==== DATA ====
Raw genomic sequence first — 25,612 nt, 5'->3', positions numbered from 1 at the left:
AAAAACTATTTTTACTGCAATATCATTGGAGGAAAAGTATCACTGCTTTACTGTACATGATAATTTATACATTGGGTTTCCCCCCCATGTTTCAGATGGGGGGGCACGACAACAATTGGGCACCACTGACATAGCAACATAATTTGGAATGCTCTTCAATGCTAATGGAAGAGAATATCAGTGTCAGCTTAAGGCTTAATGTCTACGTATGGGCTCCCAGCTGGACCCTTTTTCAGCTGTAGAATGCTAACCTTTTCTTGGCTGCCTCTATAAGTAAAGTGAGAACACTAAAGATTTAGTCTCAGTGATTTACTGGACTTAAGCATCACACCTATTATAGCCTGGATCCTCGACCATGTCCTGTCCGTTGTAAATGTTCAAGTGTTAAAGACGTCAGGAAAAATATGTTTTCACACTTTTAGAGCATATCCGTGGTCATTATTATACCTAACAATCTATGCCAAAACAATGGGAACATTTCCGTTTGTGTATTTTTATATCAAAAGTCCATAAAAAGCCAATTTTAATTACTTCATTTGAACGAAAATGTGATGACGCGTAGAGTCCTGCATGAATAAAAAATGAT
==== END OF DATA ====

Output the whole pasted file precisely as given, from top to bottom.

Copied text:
Raw genomic sequence first — 25,612 nt, 5'->3', positions numbered from 1 at the left:
AAAAACTATTTTTACTGCAATATCATTGGAGGAAAAGTATCACTGCTTTACTGTACATGATAATTTATACATTGGGTTTCCCCCCCATGTTTCAGATGGGGGGGCACGACAACAATTGGGCACCACTGACATAGCAACATAATTTGGAATGCTCTTCAATGCTAATGGAAGAGAATATCAGTGTCAGCTTAAGGCTTAATGTCTACGTATGGGCTCCCAGCTGGACCCTTTTTCAGCTGTAGAATGCTAACCTTTTCTTGGCTGCCTCTATAAGTAAAGTGAGAACACTAAAGATTTAGTCTCAGTGATTTACTGGACTTAAGCATCACACCTATTATAGCCTGGATCCTCGACCATGTCCTGTCCGTTGTAAATGTTCAAGTGTTAAAGACGTCAGGAAAAATATGTTTTCACACTTTTAGAGCATATCCGTGGTCATTATTATACCTAACAATCTATGCCAAAACAATGGGAACATTTCCGTTTGTGTATTTTTATATCAAAAGTCCATAAAAAGCCAATTTTAATTACTTCATTTGAACGAAAATGTGATGACGCGTAGAGTCCTGCATGAATAAAAAATGAT